October 4, 2012
Dear brothers and sisters,
Today I’m taking the good news from Matthew 9:16-17.
“No one patches an old cloak with a new piece of unshrunken cloth, for its fullness pulls away from the cloak and the tear gets worse. People do not put new wine into old wineskins. Otherwise the skins burst, and the skins are ruined. Rather, they pour new wine into fresh wineskins, and both are preserved.”
Jesus is telling his listeners something important here. According to the New American Bible this parable “speaks of the unsuitability of attempting to combine the old and the new. Jesus’ teaching is not a patching up of Judaism, nor can the gospel be contained within the limits of Mosaic law.” According to Barclay, the Jews of Jesus’ time “were passionately attached to things as they were. The Law was to them God’s last and final word; to add one word to it, or to subtract one word from it, was a deadly sin….To them a new idea was not so much a mistake as a sin.” According to Franciscan Michael Crosby in Repair My House, Israel “had evolved in its history to the point that it became a religion without God. in its institutional model it had come to identify itself less as a people and more from its political, economic, and religious institutional expressions….The God revealed by such dynamics was a god of human making.”
That was the rigidity, the human kingdom, that Jesus was addressing. The New Jerusalem Biblical Commentary notes that the Greek word translated as “tear” also means “schism.” Jesus and his message represented a break from the old, from the status quo, from what was known and accepted. The law imposed by the scribes and Pharisees and elders had taken primacy over God’s love for his chosen people. Jesus, the word made flesh, was sent by God to correct that, to change the trajectory, to establish a new covenant based on love, not law.
However, Matthew adds something significant to the end of Mark’s telling of this parable: “and both are preserved.” According to the New Jerusalem Biblical Commentary, this illustrates Matthew’s ambiguity about whether he considered his faith community to be inside or outside of Judaism. Did it belong or not? The Jews answered that question for him. The rabbis of Jamnia issued a ban on Matthew’s community around 80 C.E. They pushed him out. So, Matthew wrote his gospel as “a handbook for church leaders to assist them in preaching, teaching, worship, mission, and polemic [doctrinal argument]….inserted into the story of a living person, Jesus Christ…to keep it focused on Christ and his kingdom as the good news of salvation.”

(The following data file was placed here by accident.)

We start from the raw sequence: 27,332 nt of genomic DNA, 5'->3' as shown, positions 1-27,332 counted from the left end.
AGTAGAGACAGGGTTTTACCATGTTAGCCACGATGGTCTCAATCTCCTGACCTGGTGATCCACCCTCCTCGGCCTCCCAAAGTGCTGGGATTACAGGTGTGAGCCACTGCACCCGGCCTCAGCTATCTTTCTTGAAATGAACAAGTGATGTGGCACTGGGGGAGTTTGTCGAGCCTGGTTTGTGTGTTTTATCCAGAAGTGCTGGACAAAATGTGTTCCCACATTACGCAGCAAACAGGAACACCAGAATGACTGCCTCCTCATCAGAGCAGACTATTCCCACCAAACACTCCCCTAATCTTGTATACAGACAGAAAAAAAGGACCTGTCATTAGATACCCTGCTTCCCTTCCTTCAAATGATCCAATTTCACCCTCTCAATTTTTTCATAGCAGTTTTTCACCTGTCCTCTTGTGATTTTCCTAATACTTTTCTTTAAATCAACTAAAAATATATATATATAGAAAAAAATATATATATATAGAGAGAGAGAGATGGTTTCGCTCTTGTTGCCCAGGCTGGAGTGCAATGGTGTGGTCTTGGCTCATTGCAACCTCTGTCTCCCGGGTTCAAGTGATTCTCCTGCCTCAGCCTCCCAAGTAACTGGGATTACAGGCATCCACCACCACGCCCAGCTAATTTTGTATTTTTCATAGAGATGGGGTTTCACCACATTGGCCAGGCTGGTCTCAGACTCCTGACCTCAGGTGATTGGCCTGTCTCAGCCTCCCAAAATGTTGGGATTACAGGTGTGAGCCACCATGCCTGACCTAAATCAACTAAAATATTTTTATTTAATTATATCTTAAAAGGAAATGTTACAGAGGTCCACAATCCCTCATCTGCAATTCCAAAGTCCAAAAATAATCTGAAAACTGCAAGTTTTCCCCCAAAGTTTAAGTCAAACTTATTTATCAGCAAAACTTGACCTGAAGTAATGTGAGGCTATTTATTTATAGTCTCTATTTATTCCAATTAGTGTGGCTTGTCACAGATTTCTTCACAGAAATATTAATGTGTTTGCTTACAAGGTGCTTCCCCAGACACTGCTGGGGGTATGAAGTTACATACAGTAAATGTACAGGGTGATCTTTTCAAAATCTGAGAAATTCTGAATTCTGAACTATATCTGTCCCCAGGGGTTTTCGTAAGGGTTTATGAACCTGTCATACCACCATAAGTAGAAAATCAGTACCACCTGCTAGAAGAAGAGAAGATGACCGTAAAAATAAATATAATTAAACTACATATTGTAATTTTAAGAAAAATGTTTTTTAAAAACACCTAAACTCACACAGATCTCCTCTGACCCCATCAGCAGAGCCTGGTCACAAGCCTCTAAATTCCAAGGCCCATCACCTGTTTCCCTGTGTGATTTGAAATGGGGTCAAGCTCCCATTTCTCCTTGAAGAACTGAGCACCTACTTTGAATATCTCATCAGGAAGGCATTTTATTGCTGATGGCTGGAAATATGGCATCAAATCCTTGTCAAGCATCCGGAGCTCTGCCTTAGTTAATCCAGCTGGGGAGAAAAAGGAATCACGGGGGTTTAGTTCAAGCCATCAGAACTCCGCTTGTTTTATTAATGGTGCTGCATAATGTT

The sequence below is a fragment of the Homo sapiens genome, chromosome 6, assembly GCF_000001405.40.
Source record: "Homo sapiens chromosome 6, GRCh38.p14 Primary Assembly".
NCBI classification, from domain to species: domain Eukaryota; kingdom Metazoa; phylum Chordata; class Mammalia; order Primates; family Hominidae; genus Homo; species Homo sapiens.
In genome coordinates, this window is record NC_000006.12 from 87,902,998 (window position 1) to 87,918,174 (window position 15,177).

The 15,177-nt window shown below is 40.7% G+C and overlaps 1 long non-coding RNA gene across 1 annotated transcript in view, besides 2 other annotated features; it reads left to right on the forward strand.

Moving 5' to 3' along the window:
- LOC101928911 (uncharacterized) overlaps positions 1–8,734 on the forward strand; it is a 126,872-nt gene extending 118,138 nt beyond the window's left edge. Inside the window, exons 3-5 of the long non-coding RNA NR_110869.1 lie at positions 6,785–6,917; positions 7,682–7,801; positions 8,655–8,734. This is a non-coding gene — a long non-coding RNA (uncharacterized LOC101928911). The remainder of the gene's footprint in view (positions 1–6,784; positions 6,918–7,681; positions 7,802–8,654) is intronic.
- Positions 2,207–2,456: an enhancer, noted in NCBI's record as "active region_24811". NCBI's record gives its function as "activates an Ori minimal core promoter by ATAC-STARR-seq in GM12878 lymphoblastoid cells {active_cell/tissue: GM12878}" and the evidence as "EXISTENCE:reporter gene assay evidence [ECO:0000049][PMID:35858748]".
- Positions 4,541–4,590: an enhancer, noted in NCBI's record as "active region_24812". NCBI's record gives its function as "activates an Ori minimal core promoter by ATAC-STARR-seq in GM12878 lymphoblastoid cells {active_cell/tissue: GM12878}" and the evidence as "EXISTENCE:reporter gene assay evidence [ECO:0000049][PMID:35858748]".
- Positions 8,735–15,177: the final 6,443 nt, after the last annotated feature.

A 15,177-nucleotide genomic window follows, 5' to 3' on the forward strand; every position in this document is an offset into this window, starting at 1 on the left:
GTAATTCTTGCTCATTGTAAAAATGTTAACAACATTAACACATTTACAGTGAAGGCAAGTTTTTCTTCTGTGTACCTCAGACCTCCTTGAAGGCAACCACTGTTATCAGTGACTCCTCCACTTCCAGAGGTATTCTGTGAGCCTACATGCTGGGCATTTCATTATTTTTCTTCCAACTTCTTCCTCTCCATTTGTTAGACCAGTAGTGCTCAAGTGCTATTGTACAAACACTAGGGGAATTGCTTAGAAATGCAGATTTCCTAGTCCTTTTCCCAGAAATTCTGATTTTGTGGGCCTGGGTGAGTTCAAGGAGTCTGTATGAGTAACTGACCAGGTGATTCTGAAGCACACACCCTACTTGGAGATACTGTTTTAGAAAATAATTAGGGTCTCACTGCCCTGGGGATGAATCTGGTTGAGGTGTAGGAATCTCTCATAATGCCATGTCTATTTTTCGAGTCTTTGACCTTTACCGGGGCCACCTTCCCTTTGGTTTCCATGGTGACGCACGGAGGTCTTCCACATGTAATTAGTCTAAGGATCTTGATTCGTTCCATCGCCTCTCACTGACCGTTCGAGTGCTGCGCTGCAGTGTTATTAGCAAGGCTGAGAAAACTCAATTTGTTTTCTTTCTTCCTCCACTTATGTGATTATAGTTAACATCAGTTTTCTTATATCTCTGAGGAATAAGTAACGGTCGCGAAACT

From the beginning of the Church, then, there has been a struggle to embrace the new while attempting to preserve and honor the old. So it has been throughout the Church’s history — progress in the understanding of the kingdom of God as Jesus taught straining against tradition, against established dogma and ritual. We see it playing out today as well. Vatican II was a radical break with tradition in many ways while honoring the basic beliefs of the Church, the creed. It is a rule of nature, God’s creation, that for every action there is a reaction. We are witnessing a reaction in today’s Church. Barclay again, “The history of progress is the history of the overcoming of the prejudices of the shut mind. Every new idea has had to battle for its existence against the instinctive opposition of the human mind….It may be that we would do well to remember that when any living thing stops growing, it starts dying.”
This struggle is painful. Sanford in The Kingdom Within writes, “It is because of the crisis-bringing nature of the kingdom that it has the power to bring a storm into our lives….When this happens, an ingredient called ‘faith’ is of crucial importance, for with this ingredient one finds that the storm is not chaotic but is under the control of the higher Power of the Son of Man. The storm is great indeed, but the Power of God is greater, and all the turbulent events are under his authority as he established himself in the soul.”
The kingdom of God has a crisis-bringing nature. It’s helpful to acknowledge that this is a natural course; it is to be expected. And it is to be encountered with faith in God’s authority.
That’s what I need to keep in mind. As I struggle with the Church’s reaction to pressures for change, I need to remember that all this is under God’s authority. It may be that the cloak may be torn asunder or that new wineskins will be created for the new wine so that both can be preserved. What He wants me to do is to keep an open mind, to try to embrace the new while honoring the old. I so often become impatient and ill-tempered, critical and judgmental. As Crosby writes, “[I]deally the truly ‘catholic’ Catholic would have an anchor in one theological stance without rejecting key elements of the other.” Good advice for me that comes from Matthew today.